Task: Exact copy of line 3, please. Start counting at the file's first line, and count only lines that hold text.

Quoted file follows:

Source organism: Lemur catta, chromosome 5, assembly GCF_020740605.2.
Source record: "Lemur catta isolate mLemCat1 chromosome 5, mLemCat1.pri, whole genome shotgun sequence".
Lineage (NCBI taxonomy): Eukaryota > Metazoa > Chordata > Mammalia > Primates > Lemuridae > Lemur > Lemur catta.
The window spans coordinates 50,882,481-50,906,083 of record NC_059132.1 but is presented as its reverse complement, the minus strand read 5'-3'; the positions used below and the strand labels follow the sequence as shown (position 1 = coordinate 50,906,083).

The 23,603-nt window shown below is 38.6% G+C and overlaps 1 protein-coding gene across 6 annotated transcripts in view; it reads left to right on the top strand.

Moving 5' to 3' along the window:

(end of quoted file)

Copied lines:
Lineage (NCBI taxonomy): Eukaryota > Metazoa > Chordata > Mammalia > Primates > Lemuridae > Lemur > Lemur catta.